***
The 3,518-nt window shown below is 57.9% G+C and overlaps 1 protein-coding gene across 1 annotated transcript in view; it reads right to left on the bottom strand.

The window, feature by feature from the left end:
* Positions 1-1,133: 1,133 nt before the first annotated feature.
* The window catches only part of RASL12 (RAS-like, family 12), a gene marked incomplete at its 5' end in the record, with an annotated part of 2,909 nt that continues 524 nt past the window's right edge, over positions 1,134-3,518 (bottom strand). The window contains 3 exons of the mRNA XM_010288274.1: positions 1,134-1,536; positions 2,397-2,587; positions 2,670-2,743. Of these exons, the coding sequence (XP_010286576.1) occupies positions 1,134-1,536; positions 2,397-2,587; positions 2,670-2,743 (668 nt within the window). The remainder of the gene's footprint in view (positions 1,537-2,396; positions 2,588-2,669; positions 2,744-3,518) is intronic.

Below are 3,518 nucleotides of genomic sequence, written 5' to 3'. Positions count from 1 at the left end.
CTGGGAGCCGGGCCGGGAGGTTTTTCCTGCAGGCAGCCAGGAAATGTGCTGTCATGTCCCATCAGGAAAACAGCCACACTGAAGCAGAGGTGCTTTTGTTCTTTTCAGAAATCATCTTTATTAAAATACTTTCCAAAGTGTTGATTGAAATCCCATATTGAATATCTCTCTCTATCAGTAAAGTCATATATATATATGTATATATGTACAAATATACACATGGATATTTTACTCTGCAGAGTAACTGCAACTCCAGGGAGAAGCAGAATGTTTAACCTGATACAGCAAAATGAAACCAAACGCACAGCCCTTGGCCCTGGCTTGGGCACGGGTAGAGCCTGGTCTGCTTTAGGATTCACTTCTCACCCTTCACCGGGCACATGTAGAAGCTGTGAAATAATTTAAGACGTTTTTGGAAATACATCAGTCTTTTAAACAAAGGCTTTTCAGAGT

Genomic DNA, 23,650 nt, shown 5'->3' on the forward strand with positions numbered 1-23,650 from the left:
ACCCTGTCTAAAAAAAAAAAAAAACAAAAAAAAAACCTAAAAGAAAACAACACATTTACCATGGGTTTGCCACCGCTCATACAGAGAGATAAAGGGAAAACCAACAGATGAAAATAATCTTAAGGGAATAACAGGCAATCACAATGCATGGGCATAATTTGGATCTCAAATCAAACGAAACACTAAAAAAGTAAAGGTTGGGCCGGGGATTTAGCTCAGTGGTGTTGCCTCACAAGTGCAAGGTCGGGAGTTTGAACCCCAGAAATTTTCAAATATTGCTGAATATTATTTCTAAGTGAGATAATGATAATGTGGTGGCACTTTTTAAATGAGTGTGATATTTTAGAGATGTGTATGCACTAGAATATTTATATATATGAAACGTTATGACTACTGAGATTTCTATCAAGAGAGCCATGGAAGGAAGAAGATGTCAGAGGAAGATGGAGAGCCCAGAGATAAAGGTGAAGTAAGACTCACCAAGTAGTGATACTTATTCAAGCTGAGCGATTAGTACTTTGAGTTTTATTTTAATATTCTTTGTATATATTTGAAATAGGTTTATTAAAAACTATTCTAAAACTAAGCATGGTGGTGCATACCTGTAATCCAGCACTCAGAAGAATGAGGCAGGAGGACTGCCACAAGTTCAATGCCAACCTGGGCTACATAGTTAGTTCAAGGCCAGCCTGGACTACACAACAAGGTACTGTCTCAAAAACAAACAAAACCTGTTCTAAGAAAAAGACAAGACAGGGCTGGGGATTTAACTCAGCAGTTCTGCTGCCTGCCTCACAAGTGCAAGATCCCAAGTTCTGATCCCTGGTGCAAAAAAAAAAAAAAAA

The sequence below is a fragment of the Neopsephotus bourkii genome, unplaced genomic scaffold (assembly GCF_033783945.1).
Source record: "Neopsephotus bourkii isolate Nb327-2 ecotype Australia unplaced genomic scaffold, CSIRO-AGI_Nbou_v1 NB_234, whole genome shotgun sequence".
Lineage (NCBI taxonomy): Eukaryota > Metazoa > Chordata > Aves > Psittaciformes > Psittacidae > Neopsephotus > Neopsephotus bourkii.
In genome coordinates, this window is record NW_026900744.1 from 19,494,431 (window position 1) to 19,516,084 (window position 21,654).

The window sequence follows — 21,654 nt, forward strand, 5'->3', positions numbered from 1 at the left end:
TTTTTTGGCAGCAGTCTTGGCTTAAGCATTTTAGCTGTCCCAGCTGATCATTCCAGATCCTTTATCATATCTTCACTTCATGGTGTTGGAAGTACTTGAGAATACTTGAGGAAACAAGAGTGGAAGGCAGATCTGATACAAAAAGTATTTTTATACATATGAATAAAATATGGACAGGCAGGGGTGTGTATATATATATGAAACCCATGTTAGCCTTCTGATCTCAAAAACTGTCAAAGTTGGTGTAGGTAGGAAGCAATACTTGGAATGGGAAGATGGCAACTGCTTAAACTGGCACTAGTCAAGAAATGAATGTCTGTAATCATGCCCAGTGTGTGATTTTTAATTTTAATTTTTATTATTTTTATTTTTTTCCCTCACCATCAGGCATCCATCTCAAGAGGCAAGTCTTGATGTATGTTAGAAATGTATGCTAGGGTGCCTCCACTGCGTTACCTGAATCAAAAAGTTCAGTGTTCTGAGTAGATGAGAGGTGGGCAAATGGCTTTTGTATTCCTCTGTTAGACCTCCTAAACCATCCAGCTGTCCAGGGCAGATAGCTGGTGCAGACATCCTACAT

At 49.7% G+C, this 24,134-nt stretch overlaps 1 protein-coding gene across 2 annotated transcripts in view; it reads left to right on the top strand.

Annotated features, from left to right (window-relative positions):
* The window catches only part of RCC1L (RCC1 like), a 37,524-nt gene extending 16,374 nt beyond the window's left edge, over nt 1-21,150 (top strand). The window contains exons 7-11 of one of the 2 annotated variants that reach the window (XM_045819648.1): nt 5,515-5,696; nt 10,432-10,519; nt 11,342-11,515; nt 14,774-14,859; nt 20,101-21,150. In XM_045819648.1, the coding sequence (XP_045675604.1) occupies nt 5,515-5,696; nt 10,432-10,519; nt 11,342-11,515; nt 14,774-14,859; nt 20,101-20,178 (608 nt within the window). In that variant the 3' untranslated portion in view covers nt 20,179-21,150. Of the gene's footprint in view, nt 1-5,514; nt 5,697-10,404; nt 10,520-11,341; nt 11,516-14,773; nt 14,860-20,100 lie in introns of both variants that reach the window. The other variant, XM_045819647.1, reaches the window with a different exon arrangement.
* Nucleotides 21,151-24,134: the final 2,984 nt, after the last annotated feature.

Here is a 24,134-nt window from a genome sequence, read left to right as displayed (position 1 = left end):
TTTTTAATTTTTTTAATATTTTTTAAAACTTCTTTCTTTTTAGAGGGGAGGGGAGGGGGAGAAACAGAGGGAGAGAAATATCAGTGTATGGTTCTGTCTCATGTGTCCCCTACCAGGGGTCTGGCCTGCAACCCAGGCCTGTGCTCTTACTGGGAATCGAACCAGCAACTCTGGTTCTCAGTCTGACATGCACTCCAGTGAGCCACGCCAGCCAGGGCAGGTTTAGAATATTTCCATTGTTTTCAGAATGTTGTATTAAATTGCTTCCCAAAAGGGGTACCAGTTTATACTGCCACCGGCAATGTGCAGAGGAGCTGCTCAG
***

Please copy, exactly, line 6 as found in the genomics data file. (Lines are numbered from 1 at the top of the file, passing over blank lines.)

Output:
CTGGGAGCCGGGCCGGGAGGTTTTTCCTGCAGGCAGCCAGGAAATGTGCTGTCATGTCCCATCAGGAAAACAGCCACACTGAAGCAGAGGTGCTTTTGTTCTTTTCAGAAATCATCTTTATTAAAATACTTTCCAAAGTGTTGATTGAAATCCCATATTGAATATCTCTCTCTATCAGTAAAGTCATATATATATATGTATATATGTACAAATATACACATGGATATTTTACTCTGCAGAGTAACTGCAACTCCAGGGAGAAGCAGAATGTTTAACCTGATACAGCAAAATGAAACCAAACGCACAGCCCTTGGCCCTGGCTTGGGCACGGGTAGAGCCTGGTCTGCTTTAGGATTCACTTCTCACCCTTCACCGGGCACATGTAGAAGCTGTGAAATAATTTAAGACGTTTTTGGAAATACATCAGTCTTTTAAACAAAGGCTTTTCAGAGT